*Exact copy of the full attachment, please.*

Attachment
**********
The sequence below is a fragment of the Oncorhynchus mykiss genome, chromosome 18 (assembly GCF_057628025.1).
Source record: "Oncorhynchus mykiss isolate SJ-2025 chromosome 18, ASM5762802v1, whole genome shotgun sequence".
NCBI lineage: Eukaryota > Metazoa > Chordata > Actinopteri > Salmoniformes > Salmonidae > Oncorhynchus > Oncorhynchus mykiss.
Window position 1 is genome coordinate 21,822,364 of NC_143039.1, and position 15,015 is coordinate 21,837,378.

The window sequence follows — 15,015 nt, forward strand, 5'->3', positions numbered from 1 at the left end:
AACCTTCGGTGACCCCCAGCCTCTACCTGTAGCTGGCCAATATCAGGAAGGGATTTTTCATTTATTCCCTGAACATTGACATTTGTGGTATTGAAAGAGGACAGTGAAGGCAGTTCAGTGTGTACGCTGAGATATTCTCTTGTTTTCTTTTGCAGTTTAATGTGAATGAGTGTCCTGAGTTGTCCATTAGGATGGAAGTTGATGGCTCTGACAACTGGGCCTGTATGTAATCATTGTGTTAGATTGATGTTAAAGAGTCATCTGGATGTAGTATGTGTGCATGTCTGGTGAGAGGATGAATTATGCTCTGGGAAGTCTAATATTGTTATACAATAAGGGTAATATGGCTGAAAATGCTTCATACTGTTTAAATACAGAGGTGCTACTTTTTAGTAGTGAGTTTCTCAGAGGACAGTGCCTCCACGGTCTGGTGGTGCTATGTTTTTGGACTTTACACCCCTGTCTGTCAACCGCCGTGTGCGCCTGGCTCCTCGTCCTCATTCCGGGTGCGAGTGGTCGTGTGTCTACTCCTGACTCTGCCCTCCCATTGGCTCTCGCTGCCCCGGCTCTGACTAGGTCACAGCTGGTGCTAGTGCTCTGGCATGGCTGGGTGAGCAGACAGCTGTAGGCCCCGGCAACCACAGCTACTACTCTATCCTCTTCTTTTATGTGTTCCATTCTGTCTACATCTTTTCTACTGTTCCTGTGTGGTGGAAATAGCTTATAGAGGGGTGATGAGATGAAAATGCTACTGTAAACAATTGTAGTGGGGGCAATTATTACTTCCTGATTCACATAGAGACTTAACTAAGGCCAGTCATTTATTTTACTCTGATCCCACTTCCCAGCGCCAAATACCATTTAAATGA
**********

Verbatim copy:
The sequence below is a fragment of the Oncorhynchus mykiss genome, chromosome 18 (assembly GCF_057628025.1).
Source record: "Oncorhynchus mykiss isolate SJ-2025 chromosome 18, ASM5762802v1, whole genome shotgun sequence".
NCBI lineage: Eukaryota > Metazoa > Chordata > Actinopteri > Salmoniformes > Salmonidae > Oncorhynchus > Oncorhynchus mykiss.
Window position 1 is genome coordinate 21,822,364 of NC_143039.1, and position 15,015 is coordinate 21,837,378.

The window sequence follows — 15,015 nt, forward strand, 5'->3', positions numbered from 1 at the left end:
AACCTTCGGTGACCCCCAGCCTCTACCTGTAGCTGGCCAATATCAGGAAGGGATTTTTCATTTATTCCCTGAACATTGACATTTGTGGTATTGAAAGAGGACAGTGAAGGCAGTTCAGTGTGTACGCTGAGATATTCTCTTGTTTTCTTTTGCAGTTTAATGTGAATGAGTGTCCTGAGTTGTCCATTAGGATGGAAGTTGATGGCTCTGACAACTGGGCCTGTATGTAATCATTGTGTTAGATTGATGTTAAAGAGTCATCTGGATGTAGTATGTGTGCATGTCTGGTGAGAGGATGAATTATGCTCTGGGAAGTCTAATATTGTTATACAATAAGGGTAATATGGCTGAAAATGCTTCATACTGTTTAAATACAGAGGTGCTACTTTTTAGTAGTGAGTTTCTCAGAGGACAGTGCCTCCACGGTCTGGTGGTGCTATGTTTTTGGACTTTACACCCCTGTCTGTCAACCGCCGTGTGCGCCTGGCTCCTCGTCCTCATTCCGGGTGCGAGTGGTCGTGTGTCTACTCCTGACTCTGCCCTCCCATTGGCTCTCGCTGCCCCGGCTCTGACTAGGTCACAGCTGGTGCTAGTGCTCTGGCATGGCTGGGTGAGCAGACAGCTGTAGGCCCCGGCAACCACAGCTACTACTCTATCCTCTTCTTTTATGTGTTCCATTCTGTCTACATCTTTTCTACTGTTCCTGTGTGGTGGAAATAGCTTATAGAGGGGTGATGAGATGAAAATGCTACTGTAAACAATTGTAGTGGGGGCAATTATTACTTCCTGATTCACATAGAGACTTAACTAAGGCCAGTCATTTATTTTACTCTGATCCCACTTCCCAGCGCCAAATACCATTTAAATGA